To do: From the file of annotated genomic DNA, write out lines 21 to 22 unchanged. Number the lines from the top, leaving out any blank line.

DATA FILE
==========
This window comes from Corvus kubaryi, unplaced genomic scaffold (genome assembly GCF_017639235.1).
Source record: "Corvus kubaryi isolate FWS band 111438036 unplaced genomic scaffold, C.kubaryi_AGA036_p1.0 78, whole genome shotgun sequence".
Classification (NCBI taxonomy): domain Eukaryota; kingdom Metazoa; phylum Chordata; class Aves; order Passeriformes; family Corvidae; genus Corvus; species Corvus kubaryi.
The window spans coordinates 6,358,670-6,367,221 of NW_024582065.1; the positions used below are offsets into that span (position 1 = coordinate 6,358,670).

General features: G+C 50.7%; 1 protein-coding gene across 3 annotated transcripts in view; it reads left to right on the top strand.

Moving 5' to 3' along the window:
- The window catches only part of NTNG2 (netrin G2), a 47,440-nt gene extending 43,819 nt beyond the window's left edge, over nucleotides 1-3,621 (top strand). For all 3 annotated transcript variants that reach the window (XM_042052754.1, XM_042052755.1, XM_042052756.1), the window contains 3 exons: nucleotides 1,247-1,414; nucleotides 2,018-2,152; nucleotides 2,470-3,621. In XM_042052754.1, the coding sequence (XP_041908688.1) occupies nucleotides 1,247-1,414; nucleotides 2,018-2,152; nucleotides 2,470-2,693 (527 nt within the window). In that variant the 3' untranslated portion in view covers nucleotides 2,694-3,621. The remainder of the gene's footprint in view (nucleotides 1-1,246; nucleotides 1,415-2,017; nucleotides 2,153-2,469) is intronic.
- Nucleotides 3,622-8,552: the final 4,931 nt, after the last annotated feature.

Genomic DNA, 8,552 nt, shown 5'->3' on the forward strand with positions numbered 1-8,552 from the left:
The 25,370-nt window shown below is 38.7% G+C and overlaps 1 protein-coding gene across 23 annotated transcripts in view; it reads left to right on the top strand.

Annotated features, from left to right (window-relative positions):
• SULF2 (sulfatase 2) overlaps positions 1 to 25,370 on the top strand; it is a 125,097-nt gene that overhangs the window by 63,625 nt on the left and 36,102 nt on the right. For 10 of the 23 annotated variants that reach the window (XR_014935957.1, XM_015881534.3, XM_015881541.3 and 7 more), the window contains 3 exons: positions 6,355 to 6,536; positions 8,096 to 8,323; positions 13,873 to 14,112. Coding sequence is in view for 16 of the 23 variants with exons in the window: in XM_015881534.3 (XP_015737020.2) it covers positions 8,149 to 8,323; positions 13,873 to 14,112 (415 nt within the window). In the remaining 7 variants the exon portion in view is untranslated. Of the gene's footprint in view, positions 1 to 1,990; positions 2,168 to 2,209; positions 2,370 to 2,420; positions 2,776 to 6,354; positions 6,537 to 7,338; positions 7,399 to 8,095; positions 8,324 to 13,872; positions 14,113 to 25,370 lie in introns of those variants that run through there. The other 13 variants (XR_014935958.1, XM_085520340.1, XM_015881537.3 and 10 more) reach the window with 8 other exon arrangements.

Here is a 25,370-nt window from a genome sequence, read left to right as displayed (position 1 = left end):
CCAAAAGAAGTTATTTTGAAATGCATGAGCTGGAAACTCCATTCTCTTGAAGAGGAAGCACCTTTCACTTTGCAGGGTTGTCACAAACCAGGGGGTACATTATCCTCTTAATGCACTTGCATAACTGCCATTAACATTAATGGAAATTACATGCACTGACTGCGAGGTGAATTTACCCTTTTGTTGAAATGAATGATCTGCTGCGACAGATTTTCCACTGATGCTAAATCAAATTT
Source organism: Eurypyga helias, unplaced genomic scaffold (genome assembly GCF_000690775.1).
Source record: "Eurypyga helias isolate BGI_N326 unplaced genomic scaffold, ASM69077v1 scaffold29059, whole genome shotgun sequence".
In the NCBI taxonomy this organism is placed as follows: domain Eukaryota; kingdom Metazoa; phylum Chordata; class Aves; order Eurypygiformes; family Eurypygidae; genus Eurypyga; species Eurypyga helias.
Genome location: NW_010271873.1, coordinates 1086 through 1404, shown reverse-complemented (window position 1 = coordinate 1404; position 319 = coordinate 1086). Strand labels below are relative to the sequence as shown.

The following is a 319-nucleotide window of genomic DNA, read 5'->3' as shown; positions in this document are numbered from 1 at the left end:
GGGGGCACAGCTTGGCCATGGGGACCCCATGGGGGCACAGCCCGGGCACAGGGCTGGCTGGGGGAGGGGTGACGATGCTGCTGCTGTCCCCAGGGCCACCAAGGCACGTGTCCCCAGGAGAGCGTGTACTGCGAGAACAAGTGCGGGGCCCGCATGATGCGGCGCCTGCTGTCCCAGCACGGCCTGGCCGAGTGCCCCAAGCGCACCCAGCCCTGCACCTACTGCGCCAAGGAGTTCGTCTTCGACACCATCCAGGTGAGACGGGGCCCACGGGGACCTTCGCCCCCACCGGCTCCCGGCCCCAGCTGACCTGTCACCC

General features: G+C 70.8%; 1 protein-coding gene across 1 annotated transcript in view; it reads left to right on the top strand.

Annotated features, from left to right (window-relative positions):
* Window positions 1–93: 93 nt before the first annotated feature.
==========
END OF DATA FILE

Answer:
General features: G+C 70.8%; 1 protein-coding gene across 1 annotated transcript in view; it reads left to right on the top strand.

Annotated features, from left to right (window-relative positions):